Effect of soybean protein on blood pressure in postmenopausal women: a meta-analysis of randomized controlled trials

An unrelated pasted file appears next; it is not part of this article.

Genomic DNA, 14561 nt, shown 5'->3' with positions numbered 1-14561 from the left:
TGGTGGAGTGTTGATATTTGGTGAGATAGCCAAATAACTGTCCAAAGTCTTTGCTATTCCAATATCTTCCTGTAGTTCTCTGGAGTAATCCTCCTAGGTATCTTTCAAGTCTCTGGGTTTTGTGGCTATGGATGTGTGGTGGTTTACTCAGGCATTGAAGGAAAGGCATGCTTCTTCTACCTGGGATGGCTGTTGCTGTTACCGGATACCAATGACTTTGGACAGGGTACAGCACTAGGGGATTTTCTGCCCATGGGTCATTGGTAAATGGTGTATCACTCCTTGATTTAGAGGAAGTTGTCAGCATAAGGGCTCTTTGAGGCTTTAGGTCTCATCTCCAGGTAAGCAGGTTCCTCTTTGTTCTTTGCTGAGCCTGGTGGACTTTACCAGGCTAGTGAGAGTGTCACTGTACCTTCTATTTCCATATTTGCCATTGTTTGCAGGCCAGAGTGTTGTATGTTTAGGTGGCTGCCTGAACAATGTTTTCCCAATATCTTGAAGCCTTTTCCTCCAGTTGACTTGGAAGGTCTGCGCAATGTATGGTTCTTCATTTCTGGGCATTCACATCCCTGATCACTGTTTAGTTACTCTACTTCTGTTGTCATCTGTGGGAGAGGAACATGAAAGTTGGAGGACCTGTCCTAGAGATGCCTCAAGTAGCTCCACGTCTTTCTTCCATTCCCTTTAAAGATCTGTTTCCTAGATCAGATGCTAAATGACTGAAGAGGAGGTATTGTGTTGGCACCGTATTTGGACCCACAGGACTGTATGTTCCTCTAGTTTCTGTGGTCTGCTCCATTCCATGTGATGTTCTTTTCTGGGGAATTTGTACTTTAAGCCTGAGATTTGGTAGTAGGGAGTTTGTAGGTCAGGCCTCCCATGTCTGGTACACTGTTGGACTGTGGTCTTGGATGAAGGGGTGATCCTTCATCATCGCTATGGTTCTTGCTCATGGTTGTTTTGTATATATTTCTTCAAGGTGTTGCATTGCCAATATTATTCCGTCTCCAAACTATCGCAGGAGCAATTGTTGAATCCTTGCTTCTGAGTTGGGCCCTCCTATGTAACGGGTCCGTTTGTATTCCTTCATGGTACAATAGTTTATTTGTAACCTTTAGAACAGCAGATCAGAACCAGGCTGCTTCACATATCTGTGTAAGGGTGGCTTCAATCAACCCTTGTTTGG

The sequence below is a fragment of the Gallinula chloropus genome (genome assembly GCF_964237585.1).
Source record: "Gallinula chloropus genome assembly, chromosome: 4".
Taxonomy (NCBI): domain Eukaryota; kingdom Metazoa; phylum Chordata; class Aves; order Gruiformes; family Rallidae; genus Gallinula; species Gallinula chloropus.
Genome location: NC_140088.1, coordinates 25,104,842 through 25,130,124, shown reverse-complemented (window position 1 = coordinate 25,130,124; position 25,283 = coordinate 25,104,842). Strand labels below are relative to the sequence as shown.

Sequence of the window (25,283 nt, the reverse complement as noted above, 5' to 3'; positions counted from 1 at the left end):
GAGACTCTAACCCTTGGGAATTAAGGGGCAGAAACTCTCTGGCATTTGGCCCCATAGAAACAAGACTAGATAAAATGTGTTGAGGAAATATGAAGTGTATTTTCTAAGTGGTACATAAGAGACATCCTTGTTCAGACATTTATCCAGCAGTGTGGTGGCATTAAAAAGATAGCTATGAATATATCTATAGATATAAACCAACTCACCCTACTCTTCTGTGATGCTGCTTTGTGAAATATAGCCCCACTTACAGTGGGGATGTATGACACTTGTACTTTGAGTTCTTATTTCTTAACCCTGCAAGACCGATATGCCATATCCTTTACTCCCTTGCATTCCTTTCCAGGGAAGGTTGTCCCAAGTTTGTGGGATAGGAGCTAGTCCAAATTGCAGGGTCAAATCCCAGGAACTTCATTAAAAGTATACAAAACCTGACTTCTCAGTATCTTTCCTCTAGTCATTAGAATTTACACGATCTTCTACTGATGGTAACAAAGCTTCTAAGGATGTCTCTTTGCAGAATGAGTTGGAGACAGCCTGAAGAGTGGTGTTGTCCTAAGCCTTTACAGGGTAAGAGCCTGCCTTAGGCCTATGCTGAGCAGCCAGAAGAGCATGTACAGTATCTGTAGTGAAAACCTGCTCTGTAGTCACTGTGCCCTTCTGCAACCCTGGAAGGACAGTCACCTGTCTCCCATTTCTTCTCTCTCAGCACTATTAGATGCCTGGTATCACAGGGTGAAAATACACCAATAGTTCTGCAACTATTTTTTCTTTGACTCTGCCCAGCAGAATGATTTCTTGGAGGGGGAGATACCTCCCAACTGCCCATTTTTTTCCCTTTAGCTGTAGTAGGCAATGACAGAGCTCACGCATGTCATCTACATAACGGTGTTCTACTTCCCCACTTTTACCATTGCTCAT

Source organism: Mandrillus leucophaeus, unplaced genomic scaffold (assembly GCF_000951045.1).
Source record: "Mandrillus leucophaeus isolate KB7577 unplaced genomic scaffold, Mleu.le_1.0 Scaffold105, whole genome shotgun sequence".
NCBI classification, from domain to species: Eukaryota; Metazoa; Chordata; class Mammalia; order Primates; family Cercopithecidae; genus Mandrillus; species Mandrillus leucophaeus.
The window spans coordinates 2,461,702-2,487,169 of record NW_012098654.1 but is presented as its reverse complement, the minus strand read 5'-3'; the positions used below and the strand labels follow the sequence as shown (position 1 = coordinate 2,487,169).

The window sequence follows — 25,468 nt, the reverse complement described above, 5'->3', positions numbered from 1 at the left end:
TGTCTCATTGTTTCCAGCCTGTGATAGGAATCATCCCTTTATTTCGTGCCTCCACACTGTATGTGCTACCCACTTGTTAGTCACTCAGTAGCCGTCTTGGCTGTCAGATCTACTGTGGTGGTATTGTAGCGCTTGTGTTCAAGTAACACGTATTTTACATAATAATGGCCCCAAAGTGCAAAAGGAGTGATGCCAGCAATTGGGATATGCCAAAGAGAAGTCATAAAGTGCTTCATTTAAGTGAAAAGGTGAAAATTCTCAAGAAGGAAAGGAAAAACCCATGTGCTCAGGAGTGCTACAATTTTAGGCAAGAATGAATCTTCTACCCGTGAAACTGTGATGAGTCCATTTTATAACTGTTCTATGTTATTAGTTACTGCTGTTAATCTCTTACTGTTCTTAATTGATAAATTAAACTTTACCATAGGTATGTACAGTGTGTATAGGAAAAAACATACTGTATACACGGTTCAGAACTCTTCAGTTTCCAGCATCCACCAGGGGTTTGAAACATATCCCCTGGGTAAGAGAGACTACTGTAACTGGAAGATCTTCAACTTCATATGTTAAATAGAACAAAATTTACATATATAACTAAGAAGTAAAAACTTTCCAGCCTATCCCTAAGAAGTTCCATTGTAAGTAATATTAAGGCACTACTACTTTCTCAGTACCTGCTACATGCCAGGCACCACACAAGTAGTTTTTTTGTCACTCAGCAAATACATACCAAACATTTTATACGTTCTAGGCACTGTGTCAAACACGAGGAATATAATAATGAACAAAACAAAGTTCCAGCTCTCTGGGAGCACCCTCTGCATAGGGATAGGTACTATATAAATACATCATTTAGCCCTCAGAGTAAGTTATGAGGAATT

The effect of soybean protein on blood pressure (BP) in postmenopausal women is controversial, so we aimed to conduct a systematic review and a meta-analysis of published randomized controlled trials (RCTs) to investigate whether supplementation with soy protein improves their blood pressure. PubMed and Embase were searched up to February 2016. Weighted mean differences were calculated for net changes in BP by using fixed-effect or random-effect models. Subgroup and meta-regression analyses were performed to clarify heterogeneity among the trials. A total of twelve trials (1551 postmenopausal women participants) were included in the present meta-analysis. The overall pooled estimates of the effect of soy protein indicated a significant effect on systolic blood pressure (SBP) (mean difference: −3.03 mmHg; 95% CI: −5.03, −1.02; P = 0.003) and diastolic blood pressure (DBP) (mean difference: −0.71 mmHg; 95% CI: −1.26, −0.16; P = 0.012). Subgroup analyses further demonstrated that soy protein intake ≥25 g d−1 significantly reduced BP, and the mean difference in SBP and DBP was −4.62 mmHg (95% CI: −8.42, −0.81; P = 0.04) and −1.63 mmHg (95% CI: −2.85, −0.41; P = 0.009), respectively. Soy isoflavone intake ≥100 mg d−1 had a better reduction effect both in SBP (−5.47 mmHg; 95% CI: −8.42, −2.51; P = 0.00) and DBP (−2.03 mmHg; 95% CI: −3.35, −0.72; P = 0.002). However, soy protein intake <25 g d−1 or soy isoflavone intake <100 mg d−1 had no such effects (P > 0.05). This meta-analysis suggests that ingestion of ≥25 g soy protein per day has BP-lowering effects, and the improvements in BP may be due to the isoflavones component of soy protein. More high-quality RCTs need to be carried out to confirm the present findings.